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Local volunteers experience what it’s like to live with dementia

Local volunteers and two Vicars from Rochester have been given a simulated experience of dementia to increase their understanding of the condition and empathy for people who are living with it. The dementia experience was run in Copper Beeches by care home operator Four Seasons Health Care who are leading providers of specialist dementia care.

Gabriele Jerome, Copper Beeches Care Home Manager, who arranged for the dementia experience sessions, said: “With the increasing incidence of dementia, as people are living longer, it is important to promote public understanding of the condition, to support people who are living with it to lead happy and reasonably independent lives and to remain an active part of their community for as long as possible. We’re delighted that local volunteers and two Vicars who come to the home regularly wanted to take part in the experience.”

The Four Seasons Dementia Experience, which gives participants a sense of what living with dementia, might be like. It simulates the sensory and cognitive impairments and the associated frustrations and emotional effects.

Gabriele Jerome, Home Manager, added: “The experience was a real success, with people saying that they’ve had their eyes opened to what it’s like living with dementia. We’ve been asked to deliver these sessions to the local Youth Project and the dementia café to help spread the word and raise awareness.”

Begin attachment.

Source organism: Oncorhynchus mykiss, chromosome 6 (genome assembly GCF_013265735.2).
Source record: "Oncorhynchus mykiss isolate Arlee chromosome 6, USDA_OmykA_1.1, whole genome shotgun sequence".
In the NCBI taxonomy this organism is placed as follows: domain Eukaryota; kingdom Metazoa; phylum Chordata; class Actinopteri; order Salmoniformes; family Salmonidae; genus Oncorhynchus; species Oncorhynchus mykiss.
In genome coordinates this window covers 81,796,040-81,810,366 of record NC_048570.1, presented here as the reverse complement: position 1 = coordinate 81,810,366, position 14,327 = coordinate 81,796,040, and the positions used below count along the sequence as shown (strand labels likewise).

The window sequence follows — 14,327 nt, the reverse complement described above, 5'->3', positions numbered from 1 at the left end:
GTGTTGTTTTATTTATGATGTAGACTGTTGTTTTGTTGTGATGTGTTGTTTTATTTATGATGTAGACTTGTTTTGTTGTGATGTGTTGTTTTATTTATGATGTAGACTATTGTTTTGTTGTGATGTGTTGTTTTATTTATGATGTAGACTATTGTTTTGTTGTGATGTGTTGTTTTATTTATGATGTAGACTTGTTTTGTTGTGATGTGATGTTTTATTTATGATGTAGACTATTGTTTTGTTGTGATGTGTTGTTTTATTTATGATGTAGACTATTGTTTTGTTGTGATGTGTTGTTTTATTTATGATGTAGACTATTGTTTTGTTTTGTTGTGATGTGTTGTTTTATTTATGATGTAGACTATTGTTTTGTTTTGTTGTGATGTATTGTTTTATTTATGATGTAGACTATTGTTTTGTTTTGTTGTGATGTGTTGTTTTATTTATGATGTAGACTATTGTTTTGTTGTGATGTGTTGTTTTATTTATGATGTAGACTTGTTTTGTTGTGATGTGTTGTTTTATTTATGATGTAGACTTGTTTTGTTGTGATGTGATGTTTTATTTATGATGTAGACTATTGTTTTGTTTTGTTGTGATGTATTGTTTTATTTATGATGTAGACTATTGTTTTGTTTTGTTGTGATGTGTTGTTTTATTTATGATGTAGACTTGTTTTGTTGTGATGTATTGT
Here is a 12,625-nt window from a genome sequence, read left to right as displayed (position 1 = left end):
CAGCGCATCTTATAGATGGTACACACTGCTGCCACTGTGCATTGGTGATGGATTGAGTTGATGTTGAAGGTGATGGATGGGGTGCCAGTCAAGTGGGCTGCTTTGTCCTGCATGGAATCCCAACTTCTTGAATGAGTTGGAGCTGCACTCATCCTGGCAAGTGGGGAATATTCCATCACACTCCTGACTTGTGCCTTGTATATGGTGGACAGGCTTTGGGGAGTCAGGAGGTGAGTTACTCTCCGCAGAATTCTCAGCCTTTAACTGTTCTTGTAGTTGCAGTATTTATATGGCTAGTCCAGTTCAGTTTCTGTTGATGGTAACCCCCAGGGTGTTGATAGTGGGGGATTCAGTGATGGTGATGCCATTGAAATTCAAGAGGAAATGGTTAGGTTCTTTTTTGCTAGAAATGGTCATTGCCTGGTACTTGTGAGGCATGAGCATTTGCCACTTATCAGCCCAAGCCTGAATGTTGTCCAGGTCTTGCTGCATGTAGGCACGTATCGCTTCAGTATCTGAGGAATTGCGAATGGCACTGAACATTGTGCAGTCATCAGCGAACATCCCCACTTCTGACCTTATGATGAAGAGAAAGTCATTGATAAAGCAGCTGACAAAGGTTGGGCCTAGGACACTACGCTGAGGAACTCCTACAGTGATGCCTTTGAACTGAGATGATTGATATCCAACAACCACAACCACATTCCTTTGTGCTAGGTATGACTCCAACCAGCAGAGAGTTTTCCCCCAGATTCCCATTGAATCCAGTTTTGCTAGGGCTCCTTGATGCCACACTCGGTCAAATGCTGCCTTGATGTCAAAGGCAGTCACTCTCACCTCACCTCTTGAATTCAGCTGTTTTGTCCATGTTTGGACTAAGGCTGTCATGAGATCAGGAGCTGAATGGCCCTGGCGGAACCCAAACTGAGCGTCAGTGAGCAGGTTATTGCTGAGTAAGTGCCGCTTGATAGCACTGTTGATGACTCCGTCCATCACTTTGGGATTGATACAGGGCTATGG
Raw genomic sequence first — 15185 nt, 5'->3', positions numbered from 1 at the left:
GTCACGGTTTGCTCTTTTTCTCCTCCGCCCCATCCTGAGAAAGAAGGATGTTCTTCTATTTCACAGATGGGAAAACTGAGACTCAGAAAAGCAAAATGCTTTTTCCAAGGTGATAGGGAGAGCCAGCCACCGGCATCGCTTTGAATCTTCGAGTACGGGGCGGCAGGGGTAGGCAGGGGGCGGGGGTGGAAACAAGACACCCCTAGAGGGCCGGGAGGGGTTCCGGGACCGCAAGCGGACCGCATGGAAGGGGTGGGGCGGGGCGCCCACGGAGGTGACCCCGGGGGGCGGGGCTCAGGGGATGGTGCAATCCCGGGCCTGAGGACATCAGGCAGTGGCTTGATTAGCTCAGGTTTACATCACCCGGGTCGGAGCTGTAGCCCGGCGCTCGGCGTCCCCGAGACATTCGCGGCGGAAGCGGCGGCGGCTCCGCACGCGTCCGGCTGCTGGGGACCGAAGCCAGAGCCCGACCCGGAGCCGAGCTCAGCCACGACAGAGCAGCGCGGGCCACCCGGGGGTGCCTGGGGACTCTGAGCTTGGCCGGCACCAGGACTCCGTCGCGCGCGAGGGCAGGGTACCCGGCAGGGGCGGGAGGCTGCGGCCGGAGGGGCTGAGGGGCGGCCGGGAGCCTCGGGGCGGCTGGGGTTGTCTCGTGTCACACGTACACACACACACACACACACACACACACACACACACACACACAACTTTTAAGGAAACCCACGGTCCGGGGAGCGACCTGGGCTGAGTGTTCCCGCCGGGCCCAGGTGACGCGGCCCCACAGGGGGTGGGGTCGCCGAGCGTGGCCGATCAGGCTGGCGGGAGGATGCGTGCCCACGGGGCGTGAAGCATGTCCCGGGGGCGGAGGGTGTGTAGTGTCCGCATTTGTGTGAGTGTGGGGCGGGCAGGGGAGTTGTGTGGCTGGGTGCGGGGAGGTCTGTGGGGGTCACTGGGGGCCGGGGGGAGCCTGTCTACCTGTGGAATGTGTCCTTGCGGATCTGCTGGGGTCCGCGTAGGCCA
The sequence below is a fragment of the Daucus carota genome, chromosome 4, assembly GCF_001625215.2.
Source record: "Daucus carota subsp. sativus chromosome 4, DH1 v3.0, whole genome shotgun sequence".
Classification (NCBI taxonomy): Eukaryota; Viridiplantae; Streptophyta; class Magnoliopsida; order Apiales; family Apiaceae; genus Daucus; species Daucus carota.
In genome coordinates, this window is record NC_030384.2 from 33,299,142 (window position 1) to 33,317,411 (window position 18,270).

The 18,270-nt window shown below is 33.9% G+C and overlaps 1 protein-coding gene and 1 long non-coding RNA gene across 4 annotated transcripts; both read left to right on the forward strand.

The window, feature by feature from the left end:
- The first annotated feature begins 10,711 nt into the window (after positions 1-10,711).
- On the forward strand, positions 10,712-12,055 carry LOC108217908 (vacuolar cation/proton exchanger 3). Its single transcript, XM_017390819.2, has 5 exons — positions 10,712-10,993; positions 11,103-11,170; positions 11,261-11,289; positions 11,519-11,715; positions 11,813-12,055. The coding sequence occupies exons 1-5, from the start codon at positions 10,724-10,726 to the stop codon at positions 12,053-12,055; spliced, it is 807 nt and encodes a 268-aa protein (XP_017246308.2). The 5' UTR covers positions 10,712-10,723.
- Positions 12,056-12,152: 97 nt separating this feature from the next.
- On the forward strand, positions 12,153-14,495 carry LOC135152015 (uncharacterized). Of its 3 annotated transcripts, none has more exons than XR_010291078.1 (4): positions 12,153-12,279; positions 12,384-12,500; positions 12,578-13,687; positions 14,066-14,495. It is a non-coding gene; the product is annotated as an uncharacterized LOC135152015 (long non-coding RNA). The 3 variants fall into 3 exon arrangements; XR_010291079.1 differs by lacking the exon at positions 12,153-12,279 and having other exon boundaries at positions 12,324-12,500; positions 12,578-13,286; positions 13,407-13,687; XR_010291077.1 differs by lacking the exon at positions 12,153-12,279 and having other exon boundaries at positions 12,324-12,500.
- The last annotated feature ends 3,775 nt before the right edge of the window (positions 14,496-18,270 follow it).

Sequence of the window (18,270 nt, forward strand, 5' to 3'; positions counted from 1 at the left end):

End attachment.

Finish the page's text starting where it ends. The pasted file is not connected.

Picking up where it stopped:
The Dementia Experience is part of the support and development all Four Seasons colleagues receive as part of its new generation of dementia care called the Dementia Care Framework. This pioneering approach is a unique step forward in the personalisation of care for people living with dementia. It builds on accepted best practice and uses advanced technology to support care teams to build and continuously update a picture of each resident’s physical, clinical, psychological and emotional well-being and their day to day experiences so that their care can be adjusted to their changing needs. It encompasses 320 recognised standards, including NICE Guidelines and Alzheimer’s Society best practice – and it’s thought to be world first

The Dementia Care Framework also includes resident and family charters. The resident charter sets out their rights, the standards of care they can expect and our commitment to provide for their personal needs and preferences. The family charter, sets out the support that they can expect to receive and how they can input to planning their relative’s care. They were produced following a consultation exercise that resulted in over 450 comments from residents, family members, health and social care professionals and care teams.

Date published: 15 September 2017

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